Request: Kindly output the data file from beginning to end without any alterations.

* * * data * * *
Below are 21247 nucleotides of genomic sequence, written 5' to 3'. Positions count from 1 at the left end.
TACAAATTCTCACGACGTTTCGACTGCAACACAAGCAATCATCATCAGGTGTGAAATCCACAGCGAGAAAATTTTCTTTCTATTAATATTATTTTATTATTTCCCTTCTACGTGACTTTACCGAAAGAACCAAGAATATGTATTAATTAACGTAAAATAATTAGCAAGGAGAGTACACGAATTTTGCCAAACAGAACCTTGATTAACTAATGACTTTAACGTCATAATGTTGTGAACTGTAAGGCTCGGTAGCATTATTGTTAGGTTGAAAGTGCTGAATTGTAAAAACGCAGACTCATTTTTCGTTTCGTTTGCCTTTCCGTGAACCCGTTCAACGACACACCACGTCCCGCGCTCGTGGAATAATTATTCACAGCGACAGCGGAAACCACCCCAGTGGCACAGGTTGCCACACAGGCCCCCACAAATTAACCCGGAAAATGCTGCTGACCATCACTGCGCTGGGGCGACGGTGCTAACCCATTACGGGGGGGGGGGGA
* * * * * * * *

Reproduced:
Below are 21247 nucleotides of genomic sequence, written 5' to 3'. Positions count from 1 at the left end.
TACAAATTCTCACGACGTTTCGACTGCAACACAAGCAATCATCATCAGGTGTGAAATCCACAGCGAGAAAATTTTCTTTCTATTAATATTATTTTATTATTTCCCTTCTACGTGACTTTACCGAAAGAACCAAGAATATGTATTAATTAACGTAAAATAATTAGCAAGGAGAGTACACGAATTTTGCCAAACAGAACCTTGATTAACTAATGACTTTAACGTCATAATGTTGTGAACTGTAAGGCTCGGTAGCATTATTGTTAGGTTGAAAGTGCTGAATTGTAAAAACGCAGACTCATTTTTCGTTTCGTTTGCCTTTCCGTGAACCCGTTCAACGACACACCACGTCCCGCGCTCGTGGAATAATTATTCACAGCGACAGCGGAAACCACCCCAGTGGCACAGGTTGCCACACAGGCCCCCACAAATTAACCCGGAAAATGCTGCTGACCATCACTGCGCTGGGGCGACGGTGCTAACCCATTACGGGGGGGGGGGGA